Mapping the Neutron Flux Distribution Near a Medical LINAC

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Building Blocks - Undergraduate Research and Outreach Projects

Mapping the Neutron Flux Distribution Near a Medical LINAC


Jackson Nolan, Molly McDonough, and John Thomas, SPS Members, Suffolk University

Because of the great interest in visiting Mars by NASA, private companies, and governments around the world, we are interested in studying the neutron shielding effects of different materials. Astronauts on a Mars mission will be exposed to space radiation, which might have profound health effects. Shielding astronauts from neutrons is especially difficult because they do not carry a charge.

In order to study shielding effects, we first needed a source of neutrons. We found this in a medical linear accelerator (LINAC) through a collaboration with the medical physics department at Massachusetts General Hospital (MGH). LINACs are used in the radiation treatment of cancer patients, and they produce neutrons as a by-product.

The next step in this research was to map the neutron flux, in neutrons per cm2 per second, around the LINAC. From published simulations of medical LINACs, we know there is a dominant peak in neutron production centered at a high-energy peak of 1 MeV and a low-energy peak around 0.025 eV. We wanted to determine the neutron flux associated with these peaks for this particular machine so that we could calculate the Q value, or neutron production coefficient, as neutrons emitted per Gy. (Gy is the SI unit for an ionizing radiation dose.) We could then compare that number with published values for other 15 MV machines.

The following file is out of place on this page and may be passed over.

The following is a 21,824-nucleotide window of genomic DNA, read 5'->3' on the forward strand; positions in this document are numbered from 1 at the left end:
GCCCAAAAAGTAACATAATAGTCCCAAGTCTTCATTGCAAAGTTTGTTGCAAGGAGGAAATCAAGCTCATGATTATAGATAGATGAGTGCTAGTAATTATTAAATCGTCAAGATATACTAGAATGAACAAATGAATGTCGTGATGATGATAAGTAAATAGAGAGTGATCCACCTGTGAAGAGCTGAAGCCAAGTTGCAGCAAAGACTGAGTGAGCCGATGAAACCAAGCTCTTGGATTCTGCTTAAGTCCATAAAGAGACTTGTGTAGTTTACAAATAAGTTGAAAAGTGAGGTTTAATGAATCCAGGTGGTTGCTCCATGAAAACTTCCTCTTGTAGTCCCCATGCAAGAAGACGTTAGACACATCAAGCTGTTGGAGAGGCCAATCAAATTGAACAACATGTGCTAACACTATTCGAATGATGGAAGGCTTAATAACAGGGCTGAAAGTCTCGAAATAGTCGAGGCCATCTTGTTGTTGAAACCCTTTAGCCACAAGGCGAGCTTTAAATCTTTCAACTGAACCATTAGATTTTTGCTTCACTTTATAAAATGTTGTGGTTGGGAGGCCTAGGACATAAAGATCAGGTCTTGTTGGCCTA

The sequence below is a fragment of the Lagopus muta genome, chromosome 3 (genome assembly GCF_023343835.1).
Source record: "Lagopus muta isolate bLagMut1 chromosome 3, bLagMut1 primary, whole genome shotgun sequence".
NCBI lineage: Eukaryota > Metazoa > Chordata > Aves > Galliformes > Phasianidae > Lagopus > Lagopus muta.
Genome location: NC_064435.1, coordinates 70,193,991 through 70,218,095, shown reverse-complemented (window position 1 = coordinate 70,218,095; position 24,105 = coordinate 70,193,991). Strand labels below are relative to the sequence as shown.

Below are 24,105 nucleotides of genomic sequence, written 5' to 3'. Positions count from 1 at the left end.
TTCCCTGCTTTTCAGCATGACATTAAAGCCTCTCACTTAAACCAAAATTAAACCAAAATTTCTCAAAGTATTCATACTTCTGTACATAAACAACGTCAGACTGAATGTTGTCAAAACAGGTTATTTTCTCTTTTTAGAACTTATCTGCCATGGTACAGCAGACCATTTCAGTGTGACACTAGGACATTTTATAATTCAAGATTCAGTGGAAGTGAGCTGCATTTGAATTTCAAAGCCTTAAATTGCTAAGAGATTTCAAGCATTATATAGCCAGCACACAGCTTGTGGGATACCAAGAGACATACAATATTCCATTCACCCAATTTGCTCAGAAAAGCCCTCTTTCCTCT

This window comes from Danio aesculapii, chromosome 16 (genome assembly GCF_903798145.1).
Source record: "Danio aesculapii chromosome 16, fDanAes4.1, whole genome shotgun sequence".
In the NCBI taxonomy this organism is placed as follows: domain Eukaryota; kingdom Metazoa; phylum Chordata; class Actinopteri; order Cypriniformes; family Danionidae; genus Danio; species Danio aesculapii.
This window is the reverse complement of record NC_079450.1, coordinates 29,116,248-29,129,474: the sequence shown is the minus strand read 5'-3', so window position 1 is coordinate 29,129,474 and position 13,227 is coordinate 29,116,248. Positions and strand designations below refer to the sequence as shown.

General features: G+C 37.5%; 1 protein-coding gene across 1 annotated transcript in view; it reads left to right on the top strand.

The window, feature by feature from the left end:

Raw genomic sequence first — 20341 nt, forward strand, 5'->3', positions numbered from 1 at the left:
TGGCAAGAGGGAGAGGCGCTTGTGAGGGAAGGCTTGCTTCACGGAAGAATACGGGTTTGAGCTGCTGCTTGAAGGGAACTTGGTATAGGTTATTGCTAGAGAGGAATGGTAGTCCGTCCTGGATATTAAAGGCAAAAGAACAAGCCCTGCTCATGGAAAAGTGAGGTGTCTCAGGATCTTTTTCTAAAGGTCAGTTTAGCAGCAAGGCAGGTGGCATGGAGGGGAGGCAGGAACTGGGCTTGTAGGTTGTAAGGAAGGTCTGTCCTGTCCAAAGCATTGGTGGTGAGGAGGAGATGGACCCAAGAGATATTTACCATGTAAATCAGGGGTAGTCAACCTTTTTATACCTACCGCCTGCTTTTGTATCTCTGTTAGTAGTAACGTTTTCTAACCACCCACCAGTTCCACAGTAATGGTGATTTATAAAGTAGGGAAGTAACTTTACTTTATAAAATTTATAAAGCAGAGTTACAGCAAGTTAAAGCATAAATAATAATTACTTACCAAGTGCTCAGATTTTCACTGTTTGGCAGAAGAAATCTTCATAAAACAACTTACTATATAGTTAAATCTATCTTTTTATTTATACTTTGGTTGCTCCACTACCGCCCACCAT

First, we investigated the high-energy neutron flux using bubble detectors—an easy and inexpensive method of detecting neutrons above 200 keV. Bubble detectors contain a gel that is packed with microbubbles of organic fluid. When energy is transferred from an incoming neutron to a microbubble, the microbubble expands and forms a visible bubble a few millimeters in diameter. The detectors are calibrated so that the number of bubbles after irradiation corresponds to the fluence of neutrons to which the detector was exposed.

For our experiments, we positioned the detectors in a straight line emanating radially out from the head of the LINAC. After radiating the detectors, we analyzed the relationship between fluence and distance from the head. (We also made distance measurements at different angles with respect to the LINAC head but determined there was no significant angular dependence.) Then we calculated the neutrons per area for a given radius and integrated over 4πr2 to obtain the Q value for the machine in neutrons/Gy. Our results indicate a high energy flux of 106 neutrons/cm2/Gy, which is on the same order of magnitude as published values for 15 MV machines.

While bubble detectors are useful tools for neutron detection, they have limitations. For instance, the calibration is only accurate to 20 percent. The bubble detectors can be reused by means of a built-in plunger that recompresses the bubbles, but after several cycles we observed that sometimes the recompression failed to eliminate all the bubbles. Additionally, bubble detectors have a threshold energy limit of 200 keV.